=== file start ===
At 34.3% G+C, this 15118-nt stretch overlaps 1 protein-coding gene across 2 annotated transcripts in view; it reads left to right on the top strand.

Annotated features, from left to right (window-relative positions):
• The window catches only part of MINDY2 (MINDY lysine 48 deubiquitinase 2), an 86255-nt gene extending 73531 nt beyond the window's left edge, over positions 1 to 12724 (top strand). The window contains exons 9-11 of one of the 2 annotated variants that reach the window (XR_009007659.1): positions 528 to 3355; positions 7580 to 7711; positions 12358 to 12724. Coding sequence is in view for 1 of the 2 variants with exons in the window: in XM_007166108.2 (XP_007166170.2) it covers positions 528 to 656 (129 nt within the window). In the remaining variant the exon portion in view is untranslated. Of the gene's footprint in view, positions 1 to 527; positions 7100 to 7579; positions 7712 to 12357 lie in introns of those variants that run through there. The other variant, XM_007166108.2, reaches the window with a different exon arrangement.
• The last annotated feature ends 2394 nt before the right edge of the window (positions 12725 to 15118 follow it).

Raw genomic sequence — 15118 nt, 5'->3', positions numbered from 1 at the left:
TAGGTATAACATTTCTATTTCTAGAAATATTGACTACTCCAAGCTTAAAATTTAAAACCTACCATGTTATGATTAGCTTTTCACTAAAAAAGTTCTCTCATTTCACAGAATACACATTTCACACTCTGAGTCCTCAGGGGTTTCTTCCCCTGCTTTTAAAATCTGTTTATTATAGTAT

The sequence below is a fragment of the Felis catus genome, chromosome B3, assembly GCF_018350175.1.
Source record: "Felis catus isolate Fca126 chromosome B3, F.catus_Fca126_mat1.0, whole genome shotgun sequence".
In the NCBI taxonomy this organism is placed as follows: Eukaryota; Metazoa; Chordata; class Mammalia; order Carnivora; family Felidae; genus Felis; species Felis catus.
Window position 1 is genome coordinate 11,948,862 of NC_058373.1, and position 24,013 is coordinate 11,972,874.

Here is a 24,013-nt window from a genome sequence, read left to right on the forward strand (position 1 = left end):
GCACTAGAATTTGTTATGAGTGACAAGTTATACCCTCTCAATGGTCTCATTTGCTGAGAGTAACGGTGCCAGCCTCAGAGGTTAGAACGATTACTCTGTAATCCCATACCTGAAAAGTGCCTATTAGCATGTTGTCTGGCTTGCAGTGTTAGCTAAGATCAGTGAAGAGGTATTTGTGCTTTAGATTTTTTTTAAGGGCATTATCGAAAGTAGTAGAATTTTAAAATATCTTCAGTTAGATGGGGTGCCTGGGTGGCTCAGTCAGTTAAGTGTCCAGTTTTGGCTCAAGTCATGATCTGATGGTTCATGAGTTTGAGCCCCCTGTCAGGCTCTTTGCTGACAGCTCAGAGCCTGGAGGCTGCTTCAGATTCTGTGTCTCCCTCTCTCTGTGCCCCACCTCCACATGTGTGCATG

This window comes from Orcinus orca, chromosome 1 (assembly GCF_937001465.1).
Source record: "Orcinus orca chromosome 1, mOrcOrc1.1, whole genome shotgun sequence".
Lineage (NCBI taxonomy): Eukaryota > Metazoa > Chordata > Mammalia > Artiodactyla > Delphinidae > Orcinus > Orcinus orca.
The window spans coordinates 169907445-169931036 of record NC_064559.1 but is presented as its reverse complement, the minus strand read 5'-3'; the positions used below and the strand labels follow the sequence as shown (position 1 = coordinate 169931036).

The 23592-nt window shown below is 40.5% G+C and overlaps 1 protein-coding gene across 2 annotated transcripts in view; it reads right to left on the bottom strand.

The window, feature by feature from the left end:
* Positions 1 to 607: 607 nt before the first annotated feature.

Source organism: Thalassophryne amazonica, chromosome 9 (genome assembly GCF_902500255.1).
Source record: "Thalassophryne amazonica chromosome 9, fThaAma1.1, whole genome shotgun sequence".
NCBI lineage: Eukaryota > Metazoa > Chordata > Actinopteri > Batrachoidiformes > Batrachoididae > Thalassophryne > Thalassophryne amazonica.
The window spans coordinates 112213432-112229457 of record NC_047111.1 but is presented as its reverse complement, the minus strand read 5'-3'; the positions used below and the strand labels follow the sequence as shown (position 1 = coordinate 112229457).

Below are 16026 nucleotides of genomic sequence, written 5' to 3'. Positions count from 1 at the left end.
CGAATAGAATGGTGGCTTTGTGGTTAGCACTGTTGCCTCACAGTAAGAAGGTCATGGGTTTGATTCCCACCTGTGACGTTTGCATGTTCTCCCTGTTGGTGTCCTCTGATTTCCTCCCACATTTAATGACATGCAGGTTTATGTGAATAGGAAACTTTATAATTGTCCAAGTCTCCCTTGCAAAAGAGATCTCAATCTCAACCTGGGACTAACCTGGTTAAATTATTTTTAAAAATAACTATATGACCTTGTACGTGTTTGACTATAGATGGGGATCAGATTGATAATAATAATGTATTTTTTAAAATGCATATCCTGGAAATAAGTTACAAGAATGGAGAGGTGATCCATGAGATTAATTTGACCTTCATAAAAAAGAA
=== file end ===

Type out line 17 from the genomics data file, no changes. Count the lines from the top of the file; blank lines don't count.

The 23592-nt window shown below is 40.5% G+C and overlaps 1 protein-coding gene across 2 annotated transcripts in view; it reads right to left on the bottom strand.